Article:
Downtown "revitalization" plans in 1967 and 1968 emphasized bringing more cars into Portland so that the Old Port and Congress Street could compete with suburban strip malls. At the same time, the idea of "slum clearance" was near its peak of popularity: cities nationwide were following the lead of Robert Moses in New York to bulldoze poor neighborhoods and replace their homes with freeways and ghetto high-rises. In hindsight, these concepts weren't so much "urban renewal" as they were "urban eugenics." Nevertheless, these ideas converged along Franklin Street when city planners decided to clear out tenement houses and replace them with a new expressway that connected Portland's waterfront to the planned interstate freeway along Back Cove, now I-295 [Here's a more detailed history of the planning process behind Franklin Arterial].

So, Portland has coped for nearly four decades now with Franklin Arterial, a road designed as an expressway through the center of the city, with no sidewalks, fast traffic, few legal pedestrian crossings and no street life to speak of. It is a moat that divides downtown and the East End, a case study of the failures of urban renewal, a no-man's land surrounded by acres of parking lots and inaccessible "open space."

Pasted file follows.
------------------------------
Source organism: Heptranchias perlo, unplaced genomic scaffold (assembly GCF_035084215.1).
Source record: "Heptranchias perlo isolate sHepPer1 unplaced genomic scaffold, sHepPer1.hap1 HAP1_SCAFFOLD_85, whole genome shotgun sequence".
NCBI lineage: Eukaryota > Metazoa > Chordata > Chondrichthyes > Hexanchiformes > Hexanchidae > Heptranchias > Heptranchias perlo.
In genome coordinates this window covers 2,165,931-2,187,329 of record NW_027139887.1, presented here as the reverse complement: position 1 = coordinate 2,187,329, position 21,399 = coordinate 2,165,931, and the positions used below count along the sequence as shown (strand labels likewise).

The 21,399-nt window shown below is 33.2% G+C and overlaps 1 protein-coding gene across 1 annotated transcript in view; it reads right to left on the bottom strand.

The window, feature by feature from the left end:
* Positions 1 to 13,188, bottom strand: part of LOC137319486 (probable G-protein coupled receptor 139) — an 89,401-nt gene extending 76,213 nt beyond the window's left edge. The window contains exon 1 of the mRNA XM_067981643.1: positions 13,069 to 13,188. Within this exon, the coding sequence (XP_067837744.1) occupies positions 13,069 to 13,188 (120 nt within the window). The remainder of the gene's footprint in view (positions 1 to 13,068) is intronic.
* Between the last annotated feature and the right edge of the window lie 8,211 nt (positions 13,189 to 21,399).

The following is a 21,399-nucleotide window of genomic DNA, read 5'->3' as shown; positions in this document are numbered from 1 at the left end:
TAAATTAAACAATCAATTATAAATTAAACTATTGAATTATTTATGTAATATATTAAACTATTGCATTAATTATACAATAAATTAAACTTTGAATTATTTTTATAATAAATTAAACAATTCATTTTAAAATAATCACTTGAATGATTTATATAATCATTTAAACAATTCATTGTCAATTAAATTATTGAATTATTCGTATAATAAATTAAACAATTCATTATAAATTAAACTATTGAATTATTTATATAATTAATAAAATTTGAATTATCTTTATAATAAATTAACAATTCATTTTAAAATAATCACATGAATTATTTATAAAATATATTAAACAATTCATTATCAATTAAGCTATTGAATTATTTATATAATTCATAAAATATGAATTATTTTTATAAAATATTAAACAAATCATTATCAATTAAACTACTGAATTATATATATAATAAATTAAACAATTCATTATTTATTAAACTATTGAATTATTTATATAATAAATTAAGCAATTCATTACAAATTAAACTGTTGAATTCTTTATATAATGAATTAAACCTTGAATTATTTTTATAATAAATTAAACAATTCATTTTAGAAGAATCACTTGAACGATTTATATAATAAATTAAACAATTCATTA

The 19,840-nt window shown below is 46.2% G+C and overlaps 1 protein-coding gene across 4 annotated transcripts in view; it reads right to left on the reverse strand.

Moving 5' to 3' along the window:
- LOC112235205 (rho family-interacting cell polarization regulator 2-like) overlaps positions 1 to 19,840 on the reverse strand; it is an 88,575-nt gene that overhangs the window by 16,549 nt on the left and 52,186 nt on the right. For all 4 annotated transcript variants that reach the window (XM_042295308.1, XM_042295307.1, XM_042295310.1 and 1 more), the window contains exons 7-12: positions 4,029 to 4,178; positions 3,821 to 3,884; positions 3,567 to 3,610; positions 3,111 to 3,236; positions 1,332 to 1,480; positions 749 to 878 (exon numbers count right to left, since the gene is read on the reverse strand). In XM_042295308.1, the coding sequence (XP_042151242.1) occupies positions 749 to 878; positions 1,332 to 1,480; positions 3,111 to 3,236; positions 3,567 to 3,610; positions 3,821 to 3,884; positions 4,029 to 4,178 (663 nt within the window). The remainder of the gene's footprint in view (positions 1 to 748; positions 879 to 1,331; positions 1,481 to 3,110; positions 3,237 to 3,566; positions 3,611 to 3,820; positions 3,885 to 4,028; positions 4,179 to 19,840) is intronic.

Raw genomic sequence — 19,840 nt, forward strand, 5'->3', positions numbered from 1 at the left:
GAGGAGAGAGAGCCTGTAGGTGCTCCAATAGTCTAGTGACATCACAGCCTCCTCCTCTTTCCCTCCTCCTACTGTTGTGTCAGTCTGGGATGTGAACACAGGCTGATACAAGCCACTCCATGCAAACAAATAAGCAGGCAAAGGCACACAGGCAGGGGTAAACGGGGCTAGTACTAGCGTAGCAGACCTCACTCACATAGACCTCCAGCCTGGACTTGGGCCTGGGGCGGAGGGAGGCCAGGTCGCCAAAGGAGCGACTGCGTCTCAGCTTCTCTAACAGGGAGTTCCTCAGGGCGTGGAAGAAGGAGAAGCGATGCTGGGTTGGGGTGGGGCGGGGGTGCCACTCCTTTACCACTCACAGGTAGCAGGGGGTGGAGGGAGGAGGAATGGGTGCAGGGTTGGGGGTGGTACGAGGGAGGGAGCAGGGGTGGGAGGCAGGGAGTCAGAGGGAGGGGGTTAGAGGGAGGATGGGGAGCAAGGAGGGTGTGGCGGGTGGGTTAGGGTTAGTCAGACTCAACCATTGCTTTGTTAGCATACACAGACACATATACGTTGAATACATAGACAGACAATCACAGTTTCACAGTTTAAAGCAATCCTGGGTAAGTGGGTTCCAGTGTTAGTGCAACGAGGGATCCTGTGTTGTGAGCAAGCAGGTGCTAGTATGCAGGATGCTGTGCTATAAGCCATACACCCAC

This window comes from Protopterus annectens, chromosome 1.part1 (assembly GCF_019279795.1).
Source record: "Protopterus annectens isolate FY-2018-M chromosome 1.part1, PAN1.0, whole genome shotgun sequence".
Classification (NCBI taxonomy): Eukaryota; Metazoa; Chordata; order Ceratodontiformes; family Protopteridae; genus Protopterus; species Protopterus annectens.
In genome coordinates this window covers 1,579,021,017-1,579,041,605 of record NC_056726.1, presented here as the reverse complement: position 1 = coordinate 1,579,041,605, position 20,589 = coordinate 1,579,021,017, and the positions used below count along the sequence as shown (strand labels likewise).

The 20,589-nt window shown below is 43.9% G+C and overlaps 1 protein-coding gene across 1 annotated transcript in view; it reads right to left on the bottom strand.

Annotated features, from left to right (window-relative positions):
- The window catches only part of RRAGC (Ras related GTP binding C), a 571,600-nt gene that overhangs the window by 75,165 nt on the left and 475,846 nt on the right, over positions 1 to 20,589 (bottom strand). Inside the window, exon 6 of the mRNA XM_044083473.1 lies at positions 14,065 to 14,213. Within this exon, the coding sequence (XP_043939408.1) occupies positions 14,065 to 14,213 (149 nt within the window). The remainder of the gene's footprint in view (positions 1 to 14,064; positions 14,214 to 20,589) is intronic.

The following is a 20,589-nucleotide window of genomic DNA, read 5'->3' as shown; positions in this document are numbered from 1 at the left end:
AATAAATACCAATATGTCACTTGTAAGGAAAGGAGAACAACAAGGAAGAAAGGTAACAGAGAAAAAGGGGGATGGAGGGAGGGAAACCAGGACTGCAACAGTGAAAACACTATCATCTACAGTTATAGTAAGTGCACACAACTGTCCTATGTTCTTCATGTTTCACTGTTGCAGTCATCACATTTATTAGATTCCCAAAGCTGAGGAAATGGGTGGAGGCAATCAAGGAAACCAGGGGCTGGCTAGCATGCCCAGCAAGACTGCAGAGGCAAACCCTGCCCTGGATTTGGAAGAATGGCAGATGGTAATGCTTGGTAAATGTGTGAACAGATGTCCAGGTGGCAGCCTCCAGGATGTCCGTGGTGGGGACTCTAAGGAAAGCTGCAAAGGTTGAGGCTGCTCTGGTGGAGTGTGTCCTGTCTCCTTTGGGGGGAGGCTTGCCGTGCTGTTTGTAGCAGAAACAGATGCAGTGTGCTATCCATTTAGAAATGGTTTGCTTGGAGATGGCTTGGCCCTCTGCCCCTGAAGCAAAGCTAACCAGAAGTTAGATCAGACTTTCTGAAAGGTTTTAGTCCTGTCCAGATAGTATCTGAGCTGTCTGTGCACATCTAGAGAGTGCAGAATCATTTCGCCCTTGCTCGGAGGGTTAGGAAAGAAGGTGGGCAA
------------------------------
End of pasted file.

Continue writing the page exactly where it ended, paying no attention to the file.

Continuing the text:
But here's the good news: there are serious efforts afoot to make Franklin Arterial better. Narrowing the street, adding bike paths and on-street parking, and slowing down the traffic could open up acres of developable land worth tens of millions of dollars (more than enough money to rebuild the street). All three "lost sites" proposals for Franklin Arterial proposed these ideas to some degree, and a joint Munjoy Hill/Bayside Neighborhood Association meeting later this spring (May 31, 6 PM at Franklin Towers) will discuss options for the future of the street.

In the meantime, here are the ideas from the Lost Sites exhibit:

The "Gateway Park" idea makes the open space in Franklin's median strip accessible and more inviting by offering pedestrian access through two underpasses beneath the traffic that would reconnect Oxford Street (one of the streets that had been disconnected by the Arterial's original construction). This would replace the dirt path and the two illegal road crossings that many Munjoy Hill residents currently use to get downtown.

The other two ideas proposed complete realignments of Franklin into a European-style boulevard. These proposals would restore the neighborhood street grids, open up acres of land for redevelopment, and turn Franklin into a more pedestrian-oriented, livable space. As an added bonus, a boulevard realignment would restore the historic Lincoln Park to its original size and proportions (construction of the Arterial sliced of 1/3rd of the park and made it a lot more difficult for East End residents to get to or enjoy the space).